route -n
Kernel IP routing table
Destination     Gateway         Genmask         Flags Metric Ref    Use Iface
0.0.0.0         192.168.25.1    0.0.0.0         UG    0      0        0 wlan0   # def.gw
169.254.0.0     0.0.0.0         255.255.0.0     U     1000   0        0 wlan0   # zeroconf
192.168.0.0     192.168.25.254  255.255.255.0   UG    0      0        0 wlan0   # route
192.168.11.0    0.0.0.0         255.255.255.0   U     0      0        0 testvpn # interf.
192.168.25.0    0.0.0.0         255.255.255.0   U     2      0        0 wlan0   # interf.
192.168.122.0   0.0.0.0         255.255.255.0   U     0      0        0 virbr0  # interf.

I've marked an actual route added manually here with # route. You'll notice that these lines are also listed with the G flag! The ones without that flag are just local, directly available.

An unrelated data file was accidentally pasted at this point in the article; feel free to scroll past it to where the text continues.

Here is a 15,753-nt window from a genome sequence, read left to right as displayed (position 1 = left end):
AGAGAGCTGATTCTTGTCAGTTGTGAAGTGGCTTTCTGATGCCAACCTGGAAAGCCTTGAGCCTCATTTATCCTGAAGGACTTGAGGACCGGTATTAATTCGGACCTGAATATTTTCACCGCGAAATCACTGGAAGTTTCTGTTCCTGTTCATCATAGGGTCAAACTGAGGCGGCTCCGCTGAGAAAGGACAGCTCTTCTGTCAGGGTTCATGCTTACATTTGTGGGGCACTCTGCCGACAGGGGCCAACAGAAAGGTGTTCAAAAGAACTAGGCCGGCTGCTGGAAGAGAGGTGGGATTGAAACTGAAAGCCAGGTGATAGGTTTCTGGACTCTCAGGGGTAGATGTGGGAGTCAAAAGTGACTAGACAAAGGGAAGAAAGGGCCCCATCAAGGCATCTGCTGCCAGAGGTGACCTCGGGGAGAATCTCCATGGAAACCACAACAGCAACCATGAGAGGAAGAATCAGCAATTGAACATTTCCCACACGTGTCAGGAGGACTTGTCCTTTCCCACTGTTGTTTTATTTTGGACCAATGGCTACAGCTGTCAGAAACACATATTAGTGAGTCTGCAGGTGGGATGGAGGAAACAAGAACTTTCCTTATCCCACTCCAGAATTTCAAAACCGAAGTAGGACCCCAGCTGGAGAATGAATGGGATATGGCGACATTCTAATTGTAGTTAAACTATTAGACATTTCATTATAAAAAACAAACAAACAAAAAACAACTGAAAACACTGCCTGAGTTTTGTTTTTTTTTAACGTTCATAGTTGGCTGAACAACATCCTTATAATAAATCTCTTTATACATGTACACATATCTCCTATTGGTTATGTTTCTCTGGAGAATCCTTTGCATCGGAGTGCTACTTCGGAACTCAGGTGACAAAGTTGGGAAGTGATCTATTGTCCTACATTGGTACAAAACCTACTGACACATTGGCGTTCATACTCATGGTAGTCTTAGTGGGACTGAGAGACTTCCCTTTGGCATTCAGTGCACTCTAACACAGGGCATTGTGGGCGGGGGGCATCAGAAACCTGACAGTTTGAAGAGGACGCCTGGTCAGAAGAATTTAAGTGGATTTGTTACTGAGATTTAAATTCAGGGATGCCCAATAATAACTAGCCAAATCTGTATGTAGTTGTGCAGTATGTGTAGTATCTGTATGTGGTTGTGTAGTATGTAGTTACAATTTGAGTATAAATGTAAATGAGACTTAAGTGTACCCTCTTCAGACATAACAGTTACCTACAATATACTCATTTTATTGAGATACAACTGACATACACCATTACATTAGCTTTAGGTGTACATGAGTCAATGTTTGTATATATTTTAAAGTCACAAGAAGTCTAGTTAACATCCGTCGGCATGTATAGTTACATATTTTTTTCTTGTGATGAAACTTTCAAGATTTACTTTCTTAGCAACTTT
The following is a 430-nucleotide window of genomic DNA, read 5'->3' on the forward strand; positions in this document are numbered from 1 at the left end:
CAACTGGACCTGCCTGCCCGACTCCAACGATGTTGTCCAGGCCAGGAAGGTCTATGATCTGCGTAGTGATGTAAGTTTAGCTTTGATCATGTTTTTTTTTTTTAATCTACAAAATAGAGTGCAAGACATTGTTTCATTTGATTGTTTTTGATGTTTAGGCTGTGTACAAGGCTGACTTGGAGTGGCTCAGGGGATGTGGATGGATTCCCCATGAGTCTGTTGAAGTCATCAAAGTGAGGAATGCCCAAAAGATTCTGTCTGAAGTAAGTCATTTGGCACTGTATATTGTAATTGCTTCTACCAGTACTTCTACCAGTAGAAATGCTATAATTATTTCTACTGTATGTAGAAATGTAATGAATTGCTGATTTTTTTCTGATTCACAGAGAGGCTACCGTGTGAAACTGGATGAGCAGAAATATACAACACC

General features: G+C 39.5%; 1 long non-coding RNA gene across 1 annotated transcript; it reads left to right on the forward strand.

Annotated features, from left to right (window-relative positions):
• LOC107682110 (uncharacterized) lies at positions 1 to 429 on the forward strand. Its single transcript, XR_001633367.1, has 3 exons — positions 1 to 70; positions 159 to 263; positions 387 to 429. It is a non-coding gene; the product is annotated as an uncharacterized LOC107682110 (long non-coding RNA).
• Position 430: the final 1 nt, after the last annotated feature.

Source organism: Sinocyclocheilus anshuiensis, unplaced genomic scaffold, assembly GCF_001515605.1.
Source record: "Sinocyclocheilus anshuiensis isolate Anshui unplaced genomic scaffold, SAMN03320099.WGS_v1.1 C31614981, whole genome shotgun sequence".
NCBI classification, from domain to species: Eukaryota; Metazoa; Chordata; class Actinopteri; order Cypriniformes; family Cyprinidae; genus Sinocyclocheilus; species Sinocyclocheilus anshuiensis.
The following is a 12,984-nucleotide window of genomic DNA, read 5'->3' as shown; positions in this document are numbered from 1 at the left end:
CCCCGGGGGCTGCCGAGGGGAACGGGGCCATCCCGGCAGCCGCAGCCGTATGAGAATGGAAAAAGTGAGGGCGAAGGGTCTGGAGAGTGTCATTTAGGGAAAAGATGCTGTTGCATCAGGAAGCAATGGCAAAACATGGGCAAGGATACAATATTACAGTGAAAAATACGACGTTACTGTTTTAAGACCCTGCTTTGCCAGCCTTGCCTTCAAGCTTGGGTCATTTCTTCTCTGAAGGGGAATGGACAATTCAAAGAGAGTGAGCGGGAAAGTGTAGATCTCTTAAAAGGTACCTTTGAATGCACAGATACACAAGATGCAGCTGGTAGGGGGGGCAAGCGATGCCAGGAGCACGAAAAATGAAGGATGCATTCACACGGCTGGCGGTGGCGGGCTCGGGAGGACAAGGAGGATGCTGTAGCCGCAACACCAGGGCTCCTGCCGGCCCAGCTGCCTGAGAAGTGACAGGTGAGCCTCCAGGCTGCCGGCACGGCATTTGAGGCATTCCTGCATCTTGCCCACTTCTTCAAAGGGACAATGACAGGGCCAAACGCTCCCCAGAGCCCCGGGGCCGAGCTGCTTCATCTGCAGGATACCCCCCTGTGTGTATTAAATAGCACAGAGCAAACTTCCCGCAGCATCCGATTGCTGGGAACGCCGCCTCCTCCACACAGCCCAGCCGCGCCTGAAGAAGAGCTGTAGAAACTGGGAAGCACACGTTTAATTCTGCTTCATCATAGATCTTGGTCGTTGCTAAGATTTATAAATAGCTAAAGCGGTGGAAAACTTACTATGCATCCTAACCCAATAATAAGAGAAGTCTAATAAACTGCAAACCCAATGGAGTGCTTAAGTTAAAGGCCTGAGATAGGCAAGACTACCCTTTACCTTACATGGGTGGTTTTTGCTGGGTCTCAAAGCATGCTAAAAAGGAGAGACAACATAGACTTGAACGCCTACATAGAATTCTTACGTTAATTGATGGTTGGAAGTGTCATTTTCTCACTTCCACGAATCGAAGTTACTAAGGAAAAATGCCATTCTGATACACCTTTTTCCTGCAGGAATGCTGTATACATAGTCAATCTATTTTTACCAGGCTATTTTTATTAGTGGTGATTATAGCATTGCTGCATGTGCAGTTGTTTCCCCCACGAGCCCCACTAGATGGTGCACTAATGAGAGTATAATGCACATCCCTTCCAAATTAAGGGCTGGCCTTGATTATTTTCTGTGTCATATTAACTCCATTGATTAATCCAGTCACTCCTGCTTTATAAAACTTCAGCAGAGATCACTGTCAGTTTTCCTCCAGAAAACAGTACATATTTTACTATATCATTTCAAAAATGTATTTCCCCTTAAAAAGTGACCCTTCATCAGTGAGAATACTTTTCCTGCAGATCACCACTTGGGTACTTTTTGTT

The only thing you'll need to enable is IPv4 forwarding.

sudo sysctl -w net.ipv4.ip_forward=1

and enable it permanently by putting this line in a /etc/sysctl.d/10-routing.conf (you can make up a name) file:

net.ipv4.ip_forward=1

From here you'll have to tell the hosts in the networks about these routes. So, on a machine in the 10.100.0.0/16 for example, you'll need to add the routes like this:

# On a client somewhere in 10.100.0.0
auto eth0
iface eth0 inet static
  address 10.100.0.123
  netmask 255.255.0.0
  # route 10.0.0.0/16 via 10.100.0.4
  up route add -net 10.0.0.0 netmask 255.255.0.0 gw 10.100.0.4
  # route 10.101.0.0/16 via 10.101.0.1
  up route add -net 10.101.0.0 netmask 255.255.0.0 gw 10.101.0.1

A much better way to announce these routes is to tell them by using DHCP, or to make it the default gateway by using gateway. Alternatively, use 'real' routing protocols such as OSPF, RIP, etc.


By the way, the syntax in your /etc/network/interfaces file is wrong. The up entries should be part of each individual interface listed, indented by spaces such as the address entry.

share|improve this answer